Baroque music accompanied by a whisk, a spatula, and a kitchen sponge: it certainly has the potential to be, if not downright laughable, then at least horribly pretentious. But when Johannes Fischer performed his Music for electrified table and strings – a dining experience with Telemann in Berlin this month, it was somehow neither of those things.
As he scraped the sponge across the table and twanged the spatula, I found myself pondering the nature of sound and music, wondering whether there really was such a difference between a bow scraping across a taut string on a box of wood and a whisk being rubbed in circles on a kitchen table. It was certainly a literal interpretation of ‘Tafelmusik’, the work that inspired it (which translates as ‘table music’) – and in any case, at the time it was written, it would probably have been performed to a backdrop of festivities that might well have involved the sound of kitchen implements.
Fischer’s performance was given as part of a concert in the Neue Meister series, run by record label Berlin Classics. Founded in January 2016, this series is a chance for the label’s artists to perform live, accompanied by the Deutsches Kammerorchester Berlin. Neue Meister aims to play with traditional definitions of classical music, presenting it alongside experimental art, electronica, jazz, pop and other genres.
The concerts have so far taken place in the DRIVE: Volkswagen Group Forum, a bright and airy space in Berlin’s upmarket Mitte district that usually functions as a car showroom, but is transformed by night into an ad-hoc concert venue. The décor is mainly white, complemented by glass and sliver – a refreshing antidote to the sometimes dark and dingy venues where contemporary classical music is often performed. There’s a temporary stage, some seating at the front and, for those who don’t get there early enough to grab a seat, a few high tables to stand around at the back. A pop-up bar is open throughout the performance, meaning you’re free to wander off and get a glass of wine if some artist or other isn’t floating your boat.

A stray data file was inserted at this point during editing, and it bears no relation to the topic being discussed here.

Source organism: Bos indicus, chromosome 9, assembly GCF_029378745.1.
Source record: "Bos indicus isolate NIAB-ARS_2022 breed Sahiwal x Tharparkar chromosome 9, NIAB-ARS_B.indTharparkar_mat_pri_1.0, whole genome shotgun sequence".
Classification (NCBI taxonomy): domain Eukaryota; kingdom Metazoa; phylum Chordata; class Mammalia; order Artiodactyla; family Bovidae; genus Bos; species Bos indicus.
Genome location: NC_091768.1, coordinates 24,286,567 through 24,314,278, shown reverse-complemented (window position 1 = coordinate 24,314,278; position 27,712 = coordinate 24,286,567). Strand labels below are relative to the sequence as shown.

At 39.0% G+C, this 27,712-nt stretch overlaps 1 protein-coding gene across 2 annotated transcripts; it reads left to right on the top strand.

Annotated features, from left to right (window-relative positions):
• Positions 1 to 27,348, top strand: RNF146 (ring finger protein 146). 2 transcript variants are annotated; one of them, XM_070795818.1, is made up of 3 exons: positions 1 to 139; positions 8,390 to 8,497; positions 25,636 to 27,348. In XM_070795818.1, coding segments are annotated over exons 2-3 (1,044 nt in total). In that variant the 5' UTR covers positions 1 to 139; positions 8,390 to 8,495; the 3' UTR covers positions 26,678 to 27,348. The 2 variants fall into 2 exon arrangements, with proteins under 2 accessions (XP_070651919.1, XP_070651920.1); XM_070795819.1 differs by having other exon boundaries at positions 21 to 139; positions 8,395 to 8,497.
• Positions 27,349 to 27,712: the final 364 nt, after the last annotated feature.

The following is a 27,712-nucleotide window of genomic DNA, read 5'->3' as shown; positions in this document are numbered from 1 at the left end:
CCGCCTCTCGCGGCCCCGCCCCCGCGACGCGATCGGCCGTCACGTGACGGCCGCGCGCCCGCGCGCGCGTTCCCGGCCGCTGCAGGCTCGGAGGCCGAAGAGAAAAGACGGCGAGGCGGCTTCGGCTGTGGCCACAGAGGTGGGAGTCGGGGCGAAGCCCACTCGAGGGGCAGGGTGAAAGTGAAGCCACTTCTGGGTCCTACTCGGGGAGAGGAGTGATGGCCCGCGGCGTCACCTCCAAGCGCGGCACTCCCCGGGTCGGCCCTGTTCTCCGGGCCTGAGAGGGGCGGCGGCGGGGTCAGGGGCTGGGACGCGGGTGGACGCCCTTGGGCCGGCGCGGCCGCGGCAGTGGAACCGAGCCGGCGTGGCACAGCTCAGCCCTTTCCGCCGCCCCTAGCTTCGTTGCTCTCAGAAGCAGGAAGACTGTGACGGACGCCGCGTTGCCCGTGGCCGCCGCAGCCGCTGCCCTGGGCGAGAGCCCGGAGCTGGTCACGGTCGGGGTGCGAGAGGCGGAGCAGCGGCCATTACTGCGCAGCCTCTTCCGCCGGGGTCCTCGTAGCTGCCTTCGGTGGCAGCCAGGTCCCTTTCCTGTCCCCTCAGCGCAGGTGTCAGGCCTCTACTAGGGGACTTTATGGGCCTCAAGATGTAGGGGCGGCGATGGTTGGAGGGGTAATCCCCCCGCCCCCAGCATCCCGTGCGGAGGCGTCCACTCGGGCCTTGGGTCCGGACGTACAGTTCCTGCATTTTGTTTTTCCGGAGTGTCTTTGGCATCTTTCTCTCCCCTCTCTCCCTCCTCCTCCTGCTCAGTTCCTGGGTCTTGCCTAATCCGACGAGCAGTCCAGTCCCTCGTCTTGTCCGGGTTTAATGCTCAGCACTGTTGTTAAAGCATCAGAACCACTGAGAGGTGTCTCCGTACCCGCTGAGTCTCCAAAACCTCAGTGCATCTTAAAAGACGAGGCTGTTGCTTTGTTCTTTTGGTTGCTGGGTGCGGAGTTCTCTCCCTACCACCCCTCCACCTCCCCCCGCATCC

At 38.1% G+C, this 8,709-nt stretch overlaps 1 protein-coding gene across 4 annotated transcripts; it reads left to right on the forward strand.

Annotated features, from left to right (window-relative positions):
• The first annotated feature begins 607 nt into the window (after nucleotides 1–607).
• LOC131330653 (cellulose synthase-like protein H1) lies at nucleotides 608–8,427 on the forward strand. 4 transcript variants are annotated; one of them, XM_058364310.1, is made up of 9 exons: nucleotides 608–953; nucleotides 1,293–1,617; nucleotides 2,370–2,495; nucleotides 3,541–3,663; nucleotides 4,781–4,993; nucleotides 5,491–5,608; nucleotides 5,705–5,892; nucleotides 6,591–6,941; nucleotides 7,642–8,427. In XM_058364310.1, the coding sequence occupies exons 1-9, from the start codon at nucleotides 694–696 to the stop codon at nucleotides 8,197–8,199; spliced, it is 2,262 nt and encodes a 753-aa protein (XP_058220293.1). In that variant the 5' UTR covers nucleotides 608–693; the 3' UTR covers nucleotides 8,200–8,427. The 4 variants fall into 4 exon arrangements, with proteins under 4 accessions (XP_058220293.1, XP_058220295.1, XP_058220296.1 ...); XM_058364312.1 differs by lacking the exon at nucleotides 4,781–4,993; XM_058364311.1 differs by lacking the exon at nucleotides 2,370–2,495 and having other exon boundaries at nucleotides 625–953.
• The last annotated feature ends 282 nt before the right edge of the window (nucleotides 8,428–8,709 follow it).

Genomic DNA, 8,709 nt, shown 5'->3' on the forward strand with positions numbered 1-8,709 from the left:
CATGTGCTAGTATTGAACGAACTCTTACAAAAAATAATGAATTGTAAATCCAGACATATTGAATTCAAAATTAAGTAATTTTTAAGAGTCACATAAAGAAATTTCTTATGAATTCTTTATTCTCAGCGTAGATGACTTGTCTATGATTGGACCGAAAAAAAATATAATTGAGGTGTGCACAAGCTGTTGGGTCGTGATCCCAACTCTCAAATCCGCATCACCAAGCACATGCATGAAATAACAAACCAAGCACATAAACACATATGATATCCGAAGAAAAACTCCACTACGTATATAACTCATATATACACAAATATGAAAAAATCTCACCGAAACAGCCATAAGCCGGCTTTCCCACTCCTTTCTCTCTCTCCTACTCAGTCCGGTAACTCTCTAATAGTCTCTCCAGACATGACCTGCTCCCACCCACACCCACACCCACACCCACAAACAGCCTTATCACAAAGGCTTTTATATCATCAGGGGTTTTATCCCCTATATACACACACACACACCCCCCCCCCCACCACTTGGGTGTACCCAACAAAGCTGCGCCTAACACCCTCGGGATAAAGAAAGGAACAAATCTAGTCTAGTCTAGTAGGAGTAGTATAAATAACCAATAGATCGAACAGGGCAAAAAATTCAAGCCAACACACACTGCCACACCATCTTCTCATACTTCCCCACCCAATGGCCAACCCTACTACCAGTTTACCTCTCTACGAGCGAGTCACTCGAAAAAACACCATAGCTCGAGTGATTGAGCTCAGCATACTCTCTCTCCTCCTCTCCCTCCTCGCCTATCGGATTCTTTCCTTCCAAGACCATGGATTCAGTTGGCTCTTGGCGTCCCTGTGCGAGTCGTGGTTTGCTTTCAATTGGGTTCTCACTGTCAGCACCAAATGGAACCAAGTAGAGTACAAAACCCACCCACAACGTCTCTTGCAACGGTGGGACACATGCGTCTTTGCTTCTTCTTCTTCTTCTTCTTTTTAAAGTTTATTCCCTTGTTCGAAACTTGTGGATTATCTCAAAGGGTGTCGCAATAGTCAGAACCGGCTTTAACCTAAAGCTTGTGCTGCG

The evening began with a performance from German-Ukrainian pianist Marina Baranova, who brought us her own esoteric take on Debussy. In a year that marks the 100th anniversary of the composer’s death, Baranova has taken some of his best-known solo piano works and created her own versions of them, with a focus on what she describes as the “darker” side of his personality. Some remain solo piano works, albeit repurposed; others are accompanied by sound effects and vocal commentary. The result is a collection of pieces that echo Debussy, rather than directly paying tribute to him.